How to Value Stock for an Estate

How to Value Stock for an Estate
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When an investor dies, an estate administrator is usually appointed to handle the financial and administrative affairs of the deceased. One of the many duties of an estate executor is to file an estate tax return, based on the valuation of the estate assets. Thus, being able to determine the value of stocks in an estate is an important ability for any executor.

Contact the decedent's financial adviser. As the financial adviser of the estate will not want the account assets to be distributed away from his firm, he will usually be amenable to any administrative task you ask of him during the valuation of estate assets. Combined with the additional resources that a financial services firm can offer, this is usually your best option for determining stock valuations for an estate. Make sure to submit a death certificate for the decedent and whatever trust or court paperwork authorizes you to administer the estate before making your request. In addition to the stock values on the date of the decedent's death, you also want to get the stock prices from six months after this date. Known as the "alternate valuation date," the Internal Revenue Service (IRS) allows executors to choose either of these two dates, whichever is more advantageous for tax purposes, when filling an estate tax return. The only restriction is that the net result of the alternate valuation selection must be a reduction in both the gross value of the estate and a reduction in the overall estate tax due.

Consult historical stock data. If you cannot obtain a value from the decedent's financial adviser, you can look up your own quotes to obtain both date-of-death and alternate valuation date prices. Historical charts and prices are available on a number of financial websites, including that run by the Financial Industry Regulatory Authority. For estate purposes, stock valuation is obtained by deriving an average of the high and low prices of a stock on the valuation date. For example, if a stock traded at a low of $21 per share and a high of $23 per share on the date of death (or alternate valuation date), the stock price for estate purposes would be $22 per share.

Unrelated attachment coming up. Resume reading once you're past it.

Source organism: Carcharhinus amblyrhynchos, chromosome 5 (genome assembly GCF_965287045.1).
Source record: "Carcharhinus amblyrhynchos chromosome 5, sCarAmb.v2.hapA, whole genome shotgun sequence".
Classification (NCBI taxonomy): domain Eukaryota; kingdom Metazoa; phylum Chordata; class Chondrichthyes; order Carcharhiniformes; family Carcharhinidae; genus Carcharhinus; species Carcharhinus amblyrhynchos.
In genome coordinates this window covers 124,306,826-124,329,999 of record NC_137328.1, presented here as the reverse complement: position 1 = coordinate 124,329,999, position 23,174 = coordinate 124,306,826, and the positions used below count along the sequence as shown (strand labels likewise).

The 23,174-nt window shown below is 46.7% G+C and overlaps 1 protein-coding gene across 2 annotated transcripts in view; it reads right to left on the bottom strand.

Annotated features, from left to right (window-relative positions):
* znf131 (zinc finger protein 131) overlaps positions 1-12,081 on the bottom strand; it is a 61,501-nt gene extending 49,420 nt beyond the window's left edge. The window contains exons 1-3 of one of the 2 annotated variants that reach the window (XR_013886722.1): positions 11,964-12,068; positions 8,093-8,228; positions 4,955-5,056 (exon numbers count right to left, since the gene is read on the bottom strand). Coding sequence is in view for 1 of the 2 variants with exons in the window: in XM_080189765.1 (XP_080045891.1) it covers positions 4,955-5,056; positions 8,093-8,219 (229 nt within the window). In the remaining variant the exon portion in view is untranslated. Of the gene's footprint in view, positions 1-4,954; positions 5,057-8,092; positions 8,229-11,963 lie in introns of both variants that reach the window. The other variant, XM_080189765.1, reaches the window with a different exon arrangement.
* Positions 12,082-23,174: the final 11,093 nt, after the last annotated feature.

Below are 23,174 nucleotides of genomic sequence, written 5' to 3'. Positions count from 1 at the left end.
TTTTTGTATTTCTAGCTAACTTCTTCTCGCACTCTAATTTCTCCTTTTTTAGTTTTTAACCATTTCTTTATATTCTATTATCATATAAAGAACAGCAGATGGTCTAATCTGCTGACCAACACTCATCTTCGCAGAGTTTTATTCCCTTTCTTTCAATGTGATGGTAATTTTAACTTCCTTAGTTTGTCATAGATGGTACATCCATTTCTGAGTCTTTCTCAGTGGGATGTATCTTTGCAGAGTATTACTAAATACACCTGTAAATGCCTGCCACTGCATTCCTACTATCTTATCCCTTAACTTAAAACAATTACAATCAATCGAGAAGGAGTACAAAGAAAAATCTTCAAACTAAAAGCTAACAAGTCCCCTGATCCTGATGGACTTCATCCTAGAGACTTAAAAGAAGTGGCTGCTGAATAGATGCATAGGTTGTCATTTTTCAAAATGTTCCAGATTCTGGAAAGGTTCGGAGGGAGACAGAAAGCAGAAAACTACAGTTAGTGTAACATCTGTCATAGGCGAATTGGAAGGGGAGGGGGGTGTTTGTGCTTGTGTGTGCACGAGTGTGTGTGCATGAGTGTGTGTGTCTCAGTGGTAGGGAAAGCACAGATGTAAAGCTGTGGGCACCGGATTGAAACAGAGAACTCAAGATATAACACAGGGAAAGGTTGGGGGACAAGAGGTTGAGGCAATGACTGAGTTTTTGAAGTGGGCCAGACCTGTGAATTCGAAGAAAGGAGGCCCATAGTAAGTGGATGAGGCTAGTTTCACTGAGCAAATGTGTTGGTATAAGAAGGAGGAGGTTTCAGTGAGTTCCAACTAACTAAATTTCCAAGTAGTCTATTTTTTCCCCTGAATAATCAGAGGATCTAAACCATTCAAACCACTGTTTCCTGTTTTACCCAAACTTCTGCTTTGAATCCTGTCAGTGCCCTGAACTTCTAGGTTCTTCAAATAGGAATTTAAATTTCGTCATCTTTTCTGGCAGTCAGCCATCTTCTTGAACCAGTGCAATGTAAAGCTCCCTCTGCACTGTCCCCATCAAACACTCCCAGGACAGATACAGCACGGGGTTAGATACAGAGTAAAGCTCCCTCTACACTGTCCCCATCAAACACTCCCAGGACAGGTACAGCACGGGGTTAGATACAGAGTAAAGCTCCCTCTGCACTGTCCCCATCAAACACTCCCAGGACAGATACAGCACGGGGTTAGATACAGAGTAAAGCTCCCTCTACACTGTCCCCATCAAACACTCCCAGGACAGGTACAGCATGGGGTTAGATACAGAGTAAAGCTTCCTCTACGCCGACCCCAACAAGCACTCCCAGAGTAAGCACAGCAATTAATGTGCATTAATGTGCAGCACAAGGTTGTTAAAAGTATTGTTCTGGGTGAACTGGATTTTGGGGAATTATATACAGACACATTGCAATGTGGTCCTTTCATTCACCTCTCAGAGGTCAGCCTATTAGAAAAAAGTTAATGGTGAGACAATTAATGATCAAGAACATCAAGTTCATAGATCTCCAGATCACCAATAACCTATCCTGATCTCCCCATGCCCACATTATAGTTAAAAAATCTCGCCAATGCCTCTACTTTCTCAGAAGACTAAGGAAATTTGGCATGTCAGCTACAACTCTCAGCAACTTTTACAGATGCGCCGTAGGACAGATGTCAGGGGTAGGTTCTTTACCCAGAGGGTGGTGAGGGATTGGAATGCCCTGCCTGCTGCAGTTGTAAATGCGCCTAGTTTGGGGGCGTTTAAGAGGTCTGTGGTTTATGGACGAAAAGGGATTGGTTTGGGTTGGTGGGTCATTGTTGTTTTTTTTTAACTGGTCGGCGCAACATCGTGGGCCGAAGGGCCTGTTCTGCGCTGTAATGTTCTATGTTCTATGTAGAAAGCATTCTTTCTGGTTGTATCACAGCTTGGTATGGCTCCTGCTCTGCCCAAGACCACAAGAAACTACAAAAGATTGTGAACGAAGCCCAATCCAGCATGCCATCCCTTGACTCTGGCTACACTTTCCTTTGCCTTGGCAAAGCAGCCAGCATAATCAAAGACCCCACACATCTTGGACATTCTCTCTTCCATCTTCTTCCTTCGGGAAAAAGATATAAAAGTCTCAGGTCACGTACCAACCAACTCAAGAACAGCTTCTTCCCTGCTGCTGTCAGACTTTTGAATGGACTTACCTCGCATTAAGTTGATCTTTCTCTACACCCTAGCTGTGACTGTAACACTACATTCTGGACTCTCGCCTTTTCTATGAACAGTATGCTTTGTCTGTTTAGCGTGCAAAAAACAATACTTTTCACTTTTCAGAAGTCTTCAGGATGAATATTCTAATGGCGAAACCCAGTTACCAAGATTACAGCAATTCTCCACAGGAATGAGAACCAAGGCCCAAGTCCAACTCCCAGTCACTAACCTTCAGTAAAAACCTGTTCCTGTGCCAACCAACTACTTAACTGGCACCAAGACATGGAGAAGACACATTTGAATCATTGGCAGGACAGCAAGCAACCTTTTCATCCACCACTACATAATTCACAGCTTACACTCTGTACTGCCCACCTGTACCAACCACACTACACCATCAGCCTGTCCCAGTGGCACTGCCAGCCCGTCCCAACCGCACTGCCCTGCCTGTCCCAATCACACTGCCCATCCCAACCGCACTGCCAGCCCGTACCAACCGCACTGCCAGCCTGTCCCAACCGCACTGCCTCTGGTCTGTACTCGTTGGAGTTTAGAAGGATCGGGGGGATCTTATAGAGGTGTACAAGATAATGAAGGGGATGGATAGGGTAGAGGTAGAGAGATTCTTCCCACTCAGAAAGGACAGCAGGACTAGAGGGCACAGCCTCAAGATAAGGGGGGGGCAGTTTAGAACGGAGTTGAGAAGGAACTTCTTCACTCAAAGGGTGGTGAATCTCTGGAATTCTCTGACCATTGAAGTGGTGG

Use the decedent's statements. If a stock price is otherwise unavailable, you can use the average price listed on the two statements closest to the date of death to develop an estimate of a stock's value. Usually, stock prices are easy to obtain, but in the case of an illiquid or otherwise hard-to-trade stock, historical pricing data may be difficult to find. Although this is the least reliable method of stock valuation, the IRS allows an executor to estimate if prices are reasonably close to the valuation date.